It's just a headphone jack however. Unlike LG, Google has not added a quad DAC inside the Pixel 3a, so you're not getting anything special other than the ability to plug your headphones in. We've used it throughout this review period, and it is definitely a good thing to have a headphone jack available on your smartphone once again. Especially after using many, many smartphones without one.

The trend of removing this "premium" feature from the more expensive smartphones and leaving it on the more affordable ones is a pretty strange one. But if companies start making phones as good as the Pixel 3a, most people likely won't mind.

You can't have everything for $399

While there is a lot to like from the Pixel 3a at this price point, Google did cut some corners. For one, we no longer have dual front-facing speakers. Instead, the earpiece is a speaker and there is a downward firing speaker. Technically, we do still have stereo speakers, they just aren't front-facing. There is a noticeable difference in the sound quality out of the Pixel 3a versus the Pixel 3. The bass is definitely stronger on the Pixel 3.

There's also no ingress rating, like the Pixel 3. Google says that it is water repellent, similar to Motorola's smartphones. But don't take it into the shower or the pool, and expect it to survive. If this were a couple of years ago, this wouldn't be an issue, as it wasn't a huge feature back then. But in 2019, it's a feature that a lot of people look for, even at this price point.

Google also kept wireless charging out of the mix on the Pixel 3a. That's another one that is probably not a big deal. While there are some out there that really love having wireless charging available on their smartphone, it's still slow and can be pretty finicky. It also means that Google can't bundle its shiny new Pixel Stand with the Pixel 3a - though those buying the Pixel 3a likely won't be buying a $79 wireless charger anyways.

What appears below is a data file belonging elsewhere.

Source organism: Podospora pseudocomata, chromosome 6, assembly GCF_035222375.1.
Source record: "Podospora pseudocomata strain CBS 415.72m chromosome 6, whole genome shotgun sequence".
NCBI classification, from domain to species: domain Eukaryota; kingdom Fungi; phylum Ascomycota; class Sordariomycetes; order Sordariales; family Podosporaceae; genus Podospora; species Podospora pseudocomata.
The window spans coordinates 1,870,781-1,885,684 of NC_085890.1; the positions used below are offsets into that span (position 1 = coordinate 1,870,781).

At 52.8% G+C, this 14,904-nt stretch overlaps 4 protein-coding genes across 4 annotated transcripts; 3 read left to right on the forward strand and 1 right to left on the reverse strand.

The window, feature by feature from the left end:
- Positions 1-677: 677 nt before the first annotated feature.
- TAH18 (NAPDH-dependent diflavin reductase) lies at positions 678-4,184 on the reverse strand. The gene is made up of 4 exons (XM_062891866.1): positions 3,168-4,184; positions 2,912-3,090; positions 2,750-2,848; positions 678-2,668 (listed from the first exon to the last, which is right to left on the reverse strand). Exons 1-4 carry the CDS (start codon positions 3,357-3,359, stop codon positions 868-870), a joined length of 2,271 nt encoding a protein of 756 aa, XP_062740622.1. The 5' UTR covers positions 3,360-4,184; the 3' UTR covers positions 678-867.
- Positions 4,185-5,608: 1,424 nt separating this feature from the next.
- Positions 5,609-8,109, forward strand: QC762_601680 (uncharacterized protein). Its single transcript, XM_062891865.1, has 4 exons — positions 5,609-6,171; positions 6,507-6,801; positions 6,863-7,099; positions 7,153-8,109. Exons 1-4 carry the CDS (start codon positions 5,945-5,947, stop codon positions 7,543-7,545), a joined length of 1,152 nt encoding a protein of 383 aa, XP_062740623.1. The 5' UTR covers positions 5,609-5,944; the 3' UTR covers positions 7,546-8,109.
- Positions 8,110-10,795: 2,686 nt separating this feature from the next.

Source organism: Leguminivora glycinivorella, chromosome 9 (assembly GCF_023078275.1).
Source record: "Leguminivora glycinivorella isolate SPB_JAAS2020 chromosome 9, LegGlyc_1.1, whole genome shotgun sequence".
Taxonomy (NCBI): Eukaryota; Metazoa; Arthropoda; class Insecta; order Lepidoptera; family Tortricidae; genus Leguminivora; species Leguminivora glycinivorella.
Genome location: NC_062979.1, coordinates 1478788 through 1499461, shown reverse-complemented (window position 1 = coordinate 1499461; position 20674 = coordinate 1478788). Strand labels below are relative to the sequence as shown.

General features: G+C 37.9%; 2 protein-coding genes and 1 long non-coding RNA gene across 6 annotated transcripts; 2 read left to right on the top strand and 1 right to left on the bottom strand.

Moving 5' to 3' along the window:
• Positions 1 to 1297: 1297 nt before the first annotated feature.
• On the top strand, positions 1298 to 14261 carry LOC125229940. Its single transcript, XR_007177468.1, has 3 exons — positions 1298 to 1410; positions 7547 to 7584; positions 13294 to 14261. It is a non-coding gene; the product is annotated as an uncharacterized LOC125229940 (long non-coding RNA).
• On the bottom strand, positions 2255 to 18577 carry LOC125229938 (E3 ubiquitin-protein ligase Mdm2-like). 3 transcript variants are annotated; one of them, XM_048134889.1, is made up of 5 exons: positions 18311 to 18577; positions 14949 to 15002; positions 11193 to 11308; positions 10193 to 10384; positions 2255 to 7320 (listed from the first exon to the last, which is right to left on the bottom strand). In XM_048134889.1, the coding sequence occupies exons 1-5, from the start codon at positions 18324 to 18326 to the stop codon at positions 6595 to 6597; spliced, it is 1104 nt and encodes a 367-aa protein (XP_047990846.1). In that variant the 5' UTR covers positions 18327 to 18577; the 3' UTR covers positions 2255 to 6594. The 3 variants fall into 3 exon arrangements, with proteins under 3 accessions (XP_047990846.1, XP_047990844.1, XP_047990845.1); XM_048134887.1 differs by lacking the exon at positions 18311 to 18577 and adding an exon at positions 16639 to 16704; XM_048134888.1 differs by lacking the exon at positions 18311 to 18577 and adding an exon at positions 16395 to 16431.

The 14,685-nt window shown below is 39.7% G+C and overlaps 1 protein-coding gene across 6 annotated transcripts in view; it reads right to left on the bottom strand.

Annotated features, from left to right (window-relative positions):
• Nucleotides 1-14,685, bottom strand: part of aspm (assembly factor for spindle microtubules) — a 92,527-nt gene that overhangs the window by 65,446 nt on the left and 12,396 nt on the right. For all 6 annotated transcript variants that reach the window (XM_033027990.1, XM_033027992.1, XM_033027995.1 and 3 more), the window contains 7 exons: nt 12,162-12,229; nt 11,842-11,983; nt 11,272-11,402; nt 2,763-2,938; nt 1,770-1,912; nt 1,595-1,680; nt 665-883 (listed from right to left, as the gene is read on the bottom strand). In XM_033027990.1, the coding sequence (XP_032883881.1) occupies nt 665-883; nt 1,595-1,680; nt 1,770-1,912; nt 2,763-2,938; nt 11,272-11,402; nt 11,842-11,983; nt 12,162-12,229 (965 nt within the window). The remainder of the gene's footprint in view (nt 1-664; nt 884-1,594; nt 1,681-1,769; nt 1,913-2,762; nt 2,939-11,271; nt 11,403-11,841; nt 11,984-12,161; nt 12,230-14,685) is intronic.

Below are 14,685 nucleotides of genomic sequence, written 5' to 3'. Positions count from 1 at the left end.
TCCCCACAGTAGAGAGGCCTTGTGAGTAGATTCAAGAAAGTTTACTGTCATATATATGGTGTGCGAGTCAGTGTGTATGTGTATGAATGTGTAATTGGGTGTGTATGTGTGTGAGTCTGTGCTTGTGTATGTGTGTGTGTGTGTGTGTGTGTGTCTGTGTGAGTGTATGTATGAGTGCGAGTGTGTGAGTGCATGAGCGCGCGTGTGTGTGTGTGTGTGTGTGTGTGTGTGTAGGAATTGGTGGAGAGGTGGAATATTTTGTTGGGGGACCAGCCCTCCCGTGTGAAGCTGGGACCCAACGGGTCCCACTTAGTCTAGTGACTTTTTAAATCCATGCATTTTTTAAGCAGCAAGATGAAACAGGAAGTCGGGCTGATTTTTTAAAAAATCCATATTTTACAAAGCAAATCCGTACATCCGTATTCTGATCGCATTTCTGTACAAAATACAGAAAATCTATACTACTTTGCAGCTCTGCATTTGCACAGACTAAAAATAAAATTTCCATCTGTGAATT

Not a lot of RAM available on the Pixel 3a, which doesn't look great on the spec sheet, but it does perform better than the Pixel 3's 4GB of RAM did. Many people are looking for a smartphone that is going to give them a few years our of it, and despite Google promising three years of software updates with the Pixel 3a, the 4GB of RAM may not work as well when Android T comes out in 2022. Considering, it's a bit of a stretch in 2019, that wouldn't be too surprising.

No headphones included in the box. Likely to cut down on costs a bit, Google opted not to include a pair of Pixel Buds in the box with the Pixel 3a. So instead you are getting just the power brick and USB-C cable, nothing else. Considering there is a headphone jack available on the Pixel 3a, many likely won't even notice or care.

The best sub-$500 smartphone available

Is the Pixel 3a perfect? Nope. There is no perfect smartphone. But when looking to get a new smartphone, the Pixel 3a is an excellent choice. It does cut a few corners, but it definitely looks like Google cut the right corners, instead of cutting stuff that would be a deal-breaker for most people, like the camera. Keeping the Snapdragon 845 chipset inside would have been ideal, but going with the Snapdragon 670 provides better performance, it drives down the cost of the phone, and it also improves the battery life.

On top of that, the Pixel 3a is available at almost every carrier now - instead of just Verizon. So you can walk into Verizon, T-Mobile, Sprint and US Cellular stores and buy the Pixel 3a. It is also available at Best Buy and through the Google Store. That's a lot better than just being available through Verizon. It is not sold at AT&T, but you can buy it from Best Buy or the Google Store and take it over to AT&T, since the phones are fully unlocked and support all four major carriers.

The Pixel 3a is quickly becoming the new "affordable" phone to buy in 2019. And it's not hard to see why.

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About the Author
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Alexander Maxham

Section Editor
Alex has written for Androidheadlines since 2012 as Editor of the site and traveled the World to many of the biggest Smartphone and Technology events. Alex has a background in Technology and IT and Deep Passion for Everything Android and Google. His specialties lay in Smartphones of all budgets, Accessories, Home Automation and more. Contact him at [email protected]